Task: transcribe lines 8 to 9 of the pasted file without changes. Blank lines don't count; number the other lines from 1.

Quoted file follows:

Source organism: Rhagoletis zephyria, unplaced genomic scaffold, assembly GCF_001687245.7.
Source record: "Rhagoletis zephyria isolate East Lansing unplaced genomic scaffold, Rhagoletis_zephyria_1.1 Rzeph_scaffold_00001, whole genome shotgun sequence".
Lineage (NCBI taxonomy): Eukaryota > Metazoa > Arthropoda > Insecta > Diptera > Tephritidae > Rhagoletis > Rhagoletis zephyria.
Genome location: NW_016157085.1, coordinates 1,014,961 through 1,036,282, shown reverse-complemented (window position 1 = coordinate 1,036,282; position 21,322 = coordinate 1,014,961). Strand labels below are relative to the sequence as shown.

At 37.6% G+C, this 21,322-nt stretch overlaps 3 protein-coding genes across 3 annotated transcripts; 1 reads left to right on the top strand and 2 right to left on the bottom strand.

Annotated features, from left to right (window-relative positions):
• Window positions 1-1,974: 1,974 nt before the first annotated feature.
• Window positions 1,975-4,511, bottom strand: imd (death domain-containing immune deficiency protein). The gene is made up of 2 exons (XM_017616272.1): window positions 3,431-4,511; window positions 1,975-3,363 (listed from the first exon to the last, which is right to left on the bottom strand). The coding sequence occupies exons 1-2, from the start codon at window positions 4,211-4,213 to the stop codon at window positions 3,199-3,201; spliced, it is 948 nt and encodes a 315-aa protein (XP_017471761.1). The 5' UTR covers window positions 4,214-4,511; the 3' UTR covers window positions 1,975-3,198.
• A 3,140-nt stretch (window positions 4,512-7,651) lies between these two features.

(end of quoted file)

• Window positions 1,975-4,511, bottom strand: imd (death domain-containing immune deficiency protein). The gene is made up of 2 exons (XM_017616272.1): window positions 3,431-4,511; window positions 1,975-3,363 (listed from the first exon to the last, which is right to left on the bottom strand). The coding sequence occupies exons 1-2, from the start codon at window positions 4,211-4,213 to the stop codon at window positions 3,199-3,201; spliced, it is 948 nt and encodes a 315-aa protein (XP_017471761.1). The 5' UTR covers window positions 4,214-4,511; the 3' UTR covers window positions 1,975-3,198.
• A 3,140-nt stretch (window positions 4,512-7,651) lies between these two features.